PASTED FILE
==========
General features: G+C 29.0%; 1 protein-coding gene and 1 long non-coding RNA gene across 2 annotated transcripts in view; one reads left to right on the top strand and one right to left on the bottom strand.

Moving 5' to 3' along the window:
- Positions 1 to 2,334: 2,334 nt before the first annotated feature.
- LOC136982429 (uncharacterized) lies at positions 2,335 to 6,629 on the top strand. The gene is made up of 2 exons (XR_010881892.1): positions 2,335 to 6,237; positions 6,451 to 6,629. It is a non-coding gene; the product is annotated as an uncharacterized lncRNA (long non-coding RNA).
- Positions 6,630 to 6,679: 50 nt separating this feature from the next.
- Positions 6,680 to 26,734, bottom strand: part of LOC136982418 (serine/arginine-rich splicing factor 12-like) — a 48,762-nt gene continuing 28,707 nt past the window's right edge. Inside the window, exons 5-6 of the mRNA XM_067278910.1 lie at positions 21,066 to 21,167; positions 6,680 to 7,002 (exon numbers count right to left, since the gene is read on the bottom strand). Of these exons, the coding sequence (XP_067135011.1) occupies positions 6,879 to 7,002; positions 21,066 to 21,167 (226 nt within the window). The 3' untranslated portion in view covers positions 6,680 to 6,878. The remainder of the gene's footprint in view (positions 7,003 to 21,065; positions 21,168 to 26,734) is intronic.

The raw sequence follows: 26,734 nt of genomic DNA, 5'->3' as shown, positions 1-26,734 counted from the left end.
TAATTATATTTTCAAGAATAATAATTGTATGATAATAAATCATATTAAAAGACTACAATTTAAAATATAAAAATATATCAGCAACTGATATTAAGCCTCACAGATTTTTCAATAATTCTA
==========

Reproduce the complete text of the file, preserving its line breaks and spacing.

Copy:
General features: G+C 29.0%; 1 protein-coding gene and 1 long non-coding RNA gene across 2 annotated transcripts in view; one reads left to right on the top strand and one right to left on the bottom strand.

Moving 5' to 3' along the window:
- Positions 1 to 2,334: 2,334 nt before the first annotated feature.
- LOC136982429 (uncharacterized) lies at positions 2,335 to 6,629 on the top strand. The gene is made up of 2 exons (XR_010881892.1): positions 2,335 to 6,237; positions 6,451 to 6,629. It is a non-coding gene; the product is annotated as an uncharacterized lncRNA (long non-coding RNA).
- Positions 6,630 to 6,679: 50 nt separating this feature from the next.
- Positions 6,680 to 26,734, bottom strand: part of LOC136982418 (serine/arginine-rich splicing factor 12-like) — a 48,762-nt gene continuing 28,707 nt past the window's right edge. Inside the window, exons 5-6 of the mRNA XM_067278910.1 lie at positions 21,066 to 21,167; positions 6,680 to 7,002 (exon numbers count right to left, since the gene is read on the bottom strand). Of these exons, the coding sequence (XP_067135011.1) occupies positions 6,879 to 7,002; positions 21,066 to 21,167 (226 nt within the window). The 3' untranslated portion in view covers positions 6,680 to 6,878. The remainder of the gene's footprint in view (positions 7,003 to 21,065; positions 21,168 to 26,734) is intronic.

The raw sequence follows: 26,734 nt of genomic DNA, 5'->3' as shown, positions 1-26,734 counted from the left end.
TAATTATATTTTCAAGAATAATAATTGTATGATAATAAATCATATTAAAAGACTACAATTTAAAATATAAAAATATATCAGCAACTGATATTAAGCCTCACAGATTTTTCAATAATTCTA